TITLE Roy's Postcards: Postcard from 1983/11/05 STYLE http://www.crummy.com/writing/postcards/postcards.css
Roy's Postcards: 1983/11/05
I went to the National Museum of Natural History
tonighttoday and enjoyed touring the Dinosaur Hall. This was one of the scenes which I saw. There waswere also skeletons of protoceratops, and other dinosaurs.
Most of the earliest dinosaurs were graceful animals such as Coelophysis. These early dinosaurs were of moderate size and habitually walked on their hind legs. A few, such as Plateosaurus, had already reached the size of a modern rhinoceros. Although these larger dinosaurs could still walk on two legs, they had begun to spend much time on all fours.
Dinosaurs did not yet dominate the land animal communities of the Late Triassic (220 million years ago), which were made up mostly of non-dinosaurian reptiles and other animals. For example, flat-headed, bottom-dwelling amphibians such as Buettneria lived in ponds and streams. Non-dinosaurian reptiles, such as the spiny-headed, thick-bodied Hypsognathus, and the lizard-like Trilophosaurus favored higher ground, and were remnants of groups that earlier had been more abundant and varied.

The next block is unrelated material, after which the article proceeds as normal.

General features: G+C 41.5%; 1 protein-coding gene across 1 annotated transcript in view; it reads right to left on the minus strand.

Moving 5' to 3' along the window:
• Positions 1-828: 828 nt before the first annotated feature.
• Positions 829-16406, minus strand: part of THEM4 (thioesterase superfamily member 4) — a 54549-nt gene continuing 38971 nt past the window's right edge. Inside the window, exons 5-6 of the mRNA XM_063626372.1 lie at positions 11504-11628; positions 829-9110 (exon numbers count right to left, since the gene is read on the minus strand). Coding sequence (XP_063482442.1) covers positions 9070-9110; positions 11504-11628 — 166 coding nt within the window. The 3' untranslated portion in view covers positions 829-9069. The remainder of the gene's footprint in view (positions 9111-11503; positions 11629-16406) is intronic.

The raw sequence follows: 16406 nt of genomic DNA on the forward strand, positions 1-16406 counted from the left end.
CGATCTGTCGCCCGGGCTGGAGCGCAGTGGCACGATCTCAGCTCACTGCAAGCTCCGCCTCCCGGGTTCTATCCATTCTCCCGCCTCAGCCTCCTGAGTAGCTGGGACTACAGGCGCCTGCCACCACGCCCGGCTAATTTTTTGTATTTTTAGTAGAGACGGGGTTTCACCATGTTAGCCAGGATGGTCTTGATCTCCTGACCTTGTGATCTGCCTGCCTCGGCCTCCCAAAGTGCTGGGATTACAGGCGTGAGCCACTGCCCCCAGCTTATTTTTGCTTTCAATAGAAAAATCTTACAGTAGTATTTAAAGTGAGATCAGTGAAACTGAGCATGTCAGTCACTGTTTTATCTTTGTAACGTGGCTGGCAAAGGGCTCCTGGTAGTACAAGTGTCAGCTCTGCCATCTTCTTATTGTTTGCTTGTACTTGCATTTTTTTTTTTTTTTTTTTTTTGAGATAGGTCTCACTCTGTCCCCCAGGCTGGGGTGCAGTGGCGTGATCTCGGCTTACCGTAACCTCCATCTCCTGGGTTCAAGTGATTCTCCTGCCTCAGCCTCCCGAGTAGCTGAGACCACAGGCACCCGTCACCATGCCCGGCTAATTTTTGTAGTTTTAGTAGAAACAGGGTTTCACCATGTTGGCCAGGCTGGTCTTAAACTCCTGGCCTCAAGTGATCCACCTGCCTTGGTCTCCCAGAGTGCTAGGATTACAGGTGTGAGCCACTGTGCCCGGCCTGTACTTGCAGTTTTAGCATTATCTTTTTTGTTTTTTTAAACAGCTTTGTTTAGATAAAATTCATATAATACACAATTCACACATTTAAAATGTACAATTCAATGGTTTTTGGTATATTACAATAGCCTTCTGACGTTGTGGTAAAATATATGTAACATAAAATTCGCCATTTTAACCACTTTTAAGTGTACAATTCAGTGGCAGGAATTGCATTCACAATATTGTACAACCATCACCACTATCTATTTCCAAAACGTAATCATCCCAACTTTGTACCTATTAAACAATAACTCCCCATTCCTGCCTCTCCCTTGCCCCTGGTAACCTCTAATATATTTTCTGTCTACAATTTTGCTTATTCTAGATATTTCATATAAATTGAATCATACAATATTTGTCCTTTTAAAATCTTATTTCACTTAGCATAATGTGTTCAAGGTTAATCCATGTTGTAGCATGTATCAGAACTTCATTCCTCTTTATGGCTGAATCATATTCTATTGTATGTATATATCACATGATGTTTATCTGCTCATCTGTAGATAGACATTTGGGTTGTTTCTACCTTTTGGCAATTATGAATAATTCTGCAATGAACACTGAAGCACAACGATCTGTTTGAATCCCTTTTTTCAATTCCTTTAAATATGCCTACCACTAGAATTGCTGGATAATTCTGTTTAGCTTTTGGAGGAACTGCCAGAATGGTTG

The structure of the jaws and teeth of some of these animals, such as Trilophosaurus and perhaps the dinosaur Plateosaurus, indicates that these animals fed on plants. Plants available for food included gymnosperms related to modern cypresses, redwoods, and gingkos; cycadeoids and other bennetitalians, which are distantly related to the living sago "palm": and other groups such as horsetail rushes, ground pines, and ferns. However, neither during the Triassic, nor during the following Jurassic and Cretaceous Periods, can we be sure which plants were eaten by which plant-eating reptiles.
I won't lie, when this postcard came up my first thought was "Man, I have to type all that?" It's like they wrote the postcard for you!
Looks like my dad was pretty tired when he wrote this inscription. It was dated the 5th and then the 5 was changed to a 6.
See also: dinosaurs dc